Is the Expression Valid in Demonstrating a Poincare Algebra Commutator?

In summary, the conversation discusses the equation ##x_p\partial_v\partial_u-x_v\partial_p\partial_u=0## and its relation to the Poincare algebra commutator. It is suggested that the equation can be shown to be true using the fact that partial derivatives commute and by renaming the indices. However, there is confusion about this approach due to the indices being free rather than dummy. It is suggested to consider a particular case where the indices are all different and one of the variables is set to 0.
  • #1
binbagsss
1,265
11

Homework Statement



Does ##x_p\partial_v\partial_u-x_v\partial_p\partial_u=0##

Homework Equations



I need this to be true to show a poincare algebra commutator.

We have just shown that ##[P_u, P_v] =0 ##, i.e. simply because partial derivatives commute.

Where ##P_u=\partial_u##

The Attempt at a Solution


[/B]
I'm guess it's using that partial derivatives commute and renaming the ##v## and ##p## for each other, however I'm a bit confused with this, because, I know this isn't really the context here, but these are free indicies not dummy indices, i..e not an index summing over, so I'm a bit unclear how you could simply rename.

Many thanks
 
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  • #2
binbagsss said:

Homework Statement



Does ##x_p\partial_v\partial_u-x_v\partial_p\partial_u=0##

Homework Equations



I need this to be true to show a poincare algebra commutator.

We have just shown that ##[P_u, P_v] =0 ##, i.e. simply because partial derivatives commute.

Where ##P_u=\partial_u##

The Attempt at a Solution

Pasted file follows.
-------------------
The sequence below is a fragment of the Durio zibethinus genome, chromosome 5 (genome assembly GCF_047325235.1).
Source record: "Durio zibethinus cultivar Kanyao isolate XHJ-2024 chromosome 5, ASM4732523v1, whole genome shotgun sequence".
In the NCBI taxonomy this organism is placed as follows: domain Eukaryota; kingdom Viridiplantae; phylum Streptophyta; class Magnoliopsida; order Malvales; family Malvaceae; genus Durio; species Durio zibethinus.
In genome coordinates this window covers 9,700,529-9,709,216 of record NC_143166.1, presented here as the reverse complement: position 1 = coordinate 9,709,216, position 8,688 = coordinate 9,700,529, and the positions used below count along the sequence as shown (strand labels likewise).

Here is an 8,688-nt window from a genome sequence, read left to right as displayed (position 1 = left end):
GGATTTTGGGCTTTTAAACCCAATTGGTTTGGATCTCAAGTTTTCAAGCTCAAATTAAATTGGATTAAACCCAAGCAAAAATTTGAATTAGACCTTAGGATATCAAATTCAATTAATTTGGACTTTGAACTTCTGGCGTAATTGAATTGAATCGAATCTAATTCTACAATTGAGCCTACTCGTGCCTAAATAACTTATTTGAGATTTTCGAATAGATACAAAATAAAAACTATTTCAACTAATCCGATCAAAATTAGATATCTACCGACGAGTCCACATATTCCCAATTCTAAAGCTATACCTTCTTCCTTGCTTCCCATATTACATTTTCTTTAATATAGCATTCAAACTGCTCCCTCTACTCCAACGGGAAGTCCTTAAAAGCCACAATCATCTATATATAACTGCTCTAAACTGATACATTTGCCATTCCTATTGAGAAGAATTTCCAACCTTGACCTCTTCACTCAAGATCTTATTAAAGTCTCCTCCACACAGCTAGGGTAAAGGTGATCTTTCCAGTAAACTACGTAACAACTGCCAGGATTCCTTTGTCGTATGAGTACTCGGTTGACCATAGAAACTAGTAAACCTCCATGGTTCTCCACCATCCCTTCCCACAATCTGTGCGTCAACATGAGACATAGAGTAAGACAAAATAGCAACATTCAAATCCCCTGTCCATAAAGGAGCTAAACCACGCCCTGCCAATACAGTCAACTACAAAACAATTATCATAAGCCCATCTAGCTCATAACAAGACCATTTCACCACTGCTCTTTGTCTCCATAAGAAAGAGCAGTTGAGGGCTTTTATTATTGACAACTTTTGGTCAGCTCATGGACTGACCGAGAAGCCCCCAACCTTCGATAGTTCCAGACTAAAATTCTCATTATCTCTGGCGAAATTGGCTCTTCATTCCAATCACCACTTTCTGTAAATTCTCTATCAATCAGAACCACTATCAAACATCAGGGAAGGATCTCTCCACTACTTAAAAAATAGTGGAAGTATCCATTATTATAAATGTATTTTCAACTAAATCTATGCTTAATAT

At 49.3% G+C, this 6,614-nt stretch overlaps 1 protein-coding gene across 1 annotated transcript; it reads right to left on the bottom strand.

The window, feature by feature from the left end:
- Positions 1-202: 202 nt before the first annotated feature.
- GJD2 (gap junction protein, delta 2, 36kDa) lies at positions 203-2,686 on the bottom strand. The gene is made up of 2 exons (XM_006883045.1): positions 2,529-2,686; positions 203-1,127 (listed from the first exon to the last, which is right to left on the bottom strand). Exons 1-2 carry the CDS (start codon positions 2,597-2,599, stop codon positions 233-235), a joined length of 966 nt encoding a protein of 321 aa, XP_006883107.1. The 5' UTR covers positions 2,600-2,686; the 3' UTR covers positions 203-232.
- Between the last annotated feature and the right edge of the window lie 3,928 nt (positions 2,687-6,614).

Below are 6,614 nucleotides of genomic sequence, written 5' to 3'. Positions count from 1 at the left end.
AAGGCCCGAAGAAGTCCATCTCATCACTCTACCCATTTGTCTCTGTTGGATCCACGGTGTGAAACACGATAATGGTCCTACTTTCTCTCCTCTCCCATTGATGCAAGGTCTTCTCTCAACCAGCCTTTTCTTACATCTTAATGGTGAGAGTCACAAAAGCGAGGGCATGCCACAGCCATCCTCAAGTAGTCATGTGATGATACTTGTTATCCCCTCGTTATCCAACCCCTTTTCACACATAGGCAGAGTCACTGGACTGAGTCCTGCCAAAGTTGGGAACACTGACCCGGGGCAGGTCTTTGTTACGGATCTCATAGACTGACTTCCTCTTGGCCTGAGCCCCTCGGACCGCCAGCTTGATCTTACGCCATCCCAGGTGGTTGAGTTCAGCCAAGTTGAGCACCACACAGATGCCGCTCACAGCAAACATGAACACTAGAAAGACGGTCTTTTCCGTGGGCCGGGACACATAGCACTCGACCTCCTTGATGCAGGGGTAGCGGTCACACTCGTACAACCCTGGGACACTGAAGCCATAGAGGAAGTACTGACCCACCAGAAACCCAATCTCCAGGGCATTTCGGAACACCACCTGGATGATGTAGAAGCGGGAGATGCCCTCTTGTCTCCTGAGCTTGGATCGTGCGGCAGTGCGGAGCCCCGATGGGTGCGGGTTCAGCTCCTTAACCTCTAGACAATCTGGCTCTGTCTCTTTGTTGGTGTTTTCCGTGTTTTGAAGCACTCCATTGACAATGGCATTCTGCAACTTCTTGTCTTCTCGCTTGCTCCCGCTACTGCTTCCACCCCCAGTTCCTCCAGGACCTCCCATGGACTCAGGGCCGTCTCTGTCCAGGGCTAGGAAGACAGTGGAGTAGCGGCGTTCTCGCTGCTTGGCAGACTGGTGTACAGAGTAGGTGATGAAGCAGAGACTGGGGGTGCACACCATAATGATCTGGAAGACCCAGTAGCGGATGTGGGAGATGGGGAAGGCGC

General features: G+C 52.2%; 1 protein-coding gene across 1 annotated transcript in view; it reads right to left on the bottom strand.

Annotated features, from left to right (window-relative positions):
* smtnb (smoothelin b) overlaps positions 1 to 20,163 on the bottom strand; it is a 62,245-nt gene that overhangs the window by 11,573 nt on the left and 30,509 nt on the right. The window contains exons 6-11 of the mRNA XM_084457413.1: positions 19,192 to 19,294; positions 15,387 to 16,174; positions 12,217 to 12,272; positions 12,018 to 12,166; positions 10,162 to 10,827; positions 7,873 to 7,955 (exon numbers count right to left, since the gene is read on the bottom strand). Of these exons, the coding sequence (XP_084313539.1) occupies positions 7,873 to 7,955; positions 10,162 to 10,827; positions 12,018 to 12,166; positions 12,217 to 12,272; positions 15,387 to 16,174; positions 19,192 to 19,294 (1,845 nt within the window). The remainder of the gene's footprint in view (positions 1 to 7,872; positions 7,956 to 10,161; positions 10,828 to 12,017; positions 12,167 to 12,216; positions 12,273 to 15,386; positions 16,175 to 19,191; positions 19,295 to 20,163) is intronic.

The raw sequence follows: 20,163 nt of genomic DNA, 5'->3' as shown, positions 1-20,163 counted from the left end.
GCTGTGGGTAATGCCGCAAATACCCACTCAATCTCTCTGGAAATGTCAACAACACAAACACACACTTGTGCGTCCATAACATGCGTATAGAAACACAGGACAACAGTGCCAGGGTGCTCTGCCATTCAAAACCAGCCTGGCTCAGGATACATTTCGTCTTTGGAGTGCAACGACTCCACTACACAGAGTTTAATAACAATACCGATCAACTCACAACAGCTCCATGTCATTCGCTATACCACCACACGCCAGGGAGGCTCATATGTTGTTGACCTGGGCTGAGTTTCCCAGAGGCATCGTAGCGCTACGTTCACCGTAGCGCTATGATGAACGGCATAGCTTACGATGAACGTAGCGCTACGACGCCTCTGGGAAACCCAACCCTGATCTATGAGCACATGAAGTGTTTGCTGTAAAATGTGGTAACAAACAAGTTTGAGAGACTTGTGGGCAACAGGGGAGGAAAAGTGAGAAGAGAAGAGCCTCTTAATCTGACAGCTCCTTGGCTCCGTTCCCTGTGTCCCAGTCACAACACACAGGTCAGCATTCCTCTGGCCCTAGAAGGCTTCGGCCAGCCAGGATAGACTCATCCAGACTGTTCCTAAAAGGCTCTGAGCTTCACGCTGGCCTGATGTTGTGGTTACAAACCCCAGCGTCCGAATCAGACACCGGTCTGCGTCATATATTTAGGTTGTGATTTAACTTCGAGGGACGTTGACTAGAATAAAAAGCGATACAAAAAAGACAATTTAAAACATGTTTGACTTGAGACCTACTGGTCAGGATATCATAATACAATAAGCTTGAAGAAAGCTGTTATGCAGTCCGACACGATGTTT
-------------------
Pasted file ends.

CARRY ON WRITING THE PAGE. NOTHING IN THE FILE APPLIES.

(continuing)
[/B]
I'm guess it's using that partial derivatives commute and renaming the ##v## and ##p## for each other, however I'm a bit confused with this, because, I know this isn't really the context here, but these are free indicies not dummy indices, i..e not an index summing over, so I'm a bit unclear how you could simply rename.

Many thanks

Free indices means that it must be true for every possible choice of [itex]u,p,v[/itex], and for all possible values of [itex]x_p[/itex] and [itex]x_v[/itex]. So try the particular case where [itex]u,p,v[/itex] are all different indices, and [itex]x_p = 0[/itex], and [itex]x_v \neq 0[/itex].
 

Related to Is the Expression Valid in Demonstrating a Poincare Algebra Commutator?

1. What is the Poincare Algebra?

The Poincare Algebra is a mathematical structure that describes the symmetries of space and time in the theory of special relativity. It is a Lie algebra, which means it is a vector space equipped with a bilinear operation called the Lie bracket. In physics, the Poincare Algebra is used to study the symmetries of physical systems and to understand the behavior of particles and fields.

2. What are the elements of the Poincare Algebra?

The elements of the Poincare Algebra are generators of transformations that preserve the form of the equations of motion in special relativity. These include the generators of translations in space and time, rotations in space, and boosts in velocity. In total, there are 10 generators of the Poincare Algebra, which can be written as 6 rotations and 4 boosts.

3. How is the Poincare Algebra related to the Lorentz Group?

The Poincare Algebra is closely related to the Lorentz Group, which is the group of transformations that preserve the Minkowski metric in special relativity. The generators of the Poincare Algebra can be used to construct the elements of the Lorentz Group, and the Lie bracket operation of the Poincare Algebra corresponds to the commutator operation of the Lie group.

4. What is the significance of the Poincare Algebra in physics?

The Poincare Algebra is a fundamental mathematical structure in physics, particularly in the fields of special relativity and quantum field theory. It allows us to study the symmetries of physical systems and understand how particles and fields behave under these symmetries. It also plays a crucial role in the formulation of gauge theories, which are essential in modern physics.

5. Are there any applications of the Poincare Algebra outside of physics?

Yes, the Poincare Algebra has applications in mathematics, particularly in the fields of group theory and Lie algebras. It has also been used in computer graphics and image processing to study the symmetries of shapes and patterns. Additionally, it has been used in linguistics to study the symmetries of language structures.

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